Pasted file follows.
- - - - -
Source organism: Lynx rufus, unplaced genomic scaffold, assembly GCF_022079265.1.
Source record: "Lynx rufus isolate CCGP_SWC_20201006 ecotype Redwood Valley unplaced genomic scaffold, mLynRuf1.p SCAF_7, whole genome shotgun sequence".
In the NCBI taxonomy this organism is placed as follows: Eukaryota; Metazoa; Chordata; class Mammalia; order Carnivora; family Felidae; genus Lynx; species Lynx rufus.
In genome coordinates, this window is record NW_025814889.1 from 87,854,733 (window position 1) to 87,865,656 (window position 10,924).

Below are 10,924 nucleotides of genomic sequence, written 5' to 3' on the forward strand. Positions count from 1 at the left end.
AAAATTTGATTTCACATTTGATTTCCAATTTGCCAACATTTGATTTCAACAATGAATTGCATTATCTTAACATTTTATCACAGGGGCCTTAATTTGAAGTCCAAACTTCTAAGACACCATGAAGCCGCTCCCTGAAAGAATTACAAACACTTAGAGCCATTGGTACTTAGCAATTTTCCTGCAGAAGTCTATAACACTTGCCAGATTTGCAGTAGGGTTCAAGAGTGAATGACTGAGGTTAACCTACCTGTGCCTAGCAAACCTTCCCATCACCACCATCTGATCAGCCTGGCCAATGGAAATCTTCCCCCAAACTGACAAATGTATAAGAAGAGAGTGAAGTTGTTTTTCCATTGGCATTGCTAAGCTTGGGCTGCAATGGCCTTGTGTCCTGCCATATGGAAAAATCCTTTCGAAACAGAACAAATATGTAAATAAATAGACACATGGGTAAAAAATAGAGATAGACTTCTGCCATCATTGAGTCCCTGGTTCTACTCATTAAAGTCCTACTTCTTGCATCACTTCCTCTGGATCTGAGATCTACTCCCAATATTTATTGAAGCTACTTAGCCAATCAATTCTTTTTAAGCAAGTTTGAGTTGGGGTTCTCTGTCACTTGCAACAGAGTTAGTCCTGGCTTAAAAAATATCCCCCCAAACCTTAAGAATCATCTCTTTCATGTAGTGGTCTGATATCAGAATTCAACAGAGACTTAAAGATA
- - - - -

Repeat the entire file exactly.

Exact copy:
Source organism: Lynx rufus, unplaced genomic scaffold, assembly GCF_022079265.1.
Source record: "Lynx rufus isolate CCGP_SWC_20201006 ecotype Redwood Valley unplaced genomic scaffold, mLynRuf1.p SCAF_7, whole genome shotgun sequence".
In the NCBI taxonomy this organism is placed as follows: Eukaryota; Metazoa; Chordata; class Mammalia; order Carnivora; family Felidae; genus Lynx; species Lynx rufus.
In genome coordinates, this window is record NW_025814889.1 from 87,854,733 (window position 1) to 87,865,656 (window position 10,924).

Below are 10,924 nucleotides of genomic sequence, written 5' to 3' on the forward strand. Positions count from 1 at the left end.
AAAATTTGATTTCACATTTGATTTCCAATTTGCCAACATTTGATTTCAACAATGAATTGCATTATCTTAACATTTTATCACAGGGGCCTTAATTTGAAGTCCAAACTTCTAAGACACCATGAAGCCGCTCCCTGAAAGAATTACAAACACTTAGAGCCATTGGTACTTAGCAATTTTCCTGCAGAAGTCTATAACACTTGCCAGATTTGCAGTAGGGTTCAAGAGTGAATGACTGAGGTTAACCTACCTGTGCCTAGCAAACCTTCCCATCACCACCATCTGATCAGCCTGGCCAATGGAAATCTTCCCCCAAACTGACAAATGTATAAGAAGAGAGTGAAGTTGTTTTTCCATTGGCATTGCTAAGCTTGGGCTGCAATGGCCTTGTGTCCTGCCATATGGAAAAATCCTTTCGAAACAGAACAAATATGTAAATAAATAGACACATGGGTAAAAAATAGAGATAGACTTCTGCCATCATTGAGTCCCTGGTTCTACTCATTAAAGTCCTACTTCTTGCATCACTTCCTCTGGATCTGAGATCTACTCCCAATATTTATTGAAGCTACTTAGCCAATCAATTCTTTTTAAGCAAGTTTGAGTTGGGGTTCTCTGTCACTTGCAACAGAGTTAGTCCTGGCTTAAAAAATATCCCCCCAAACCTTAAGAATCATCTCTTTCATGTAGTGGTCTGATATCAGAATTCAACAGAGACTTAAAGATA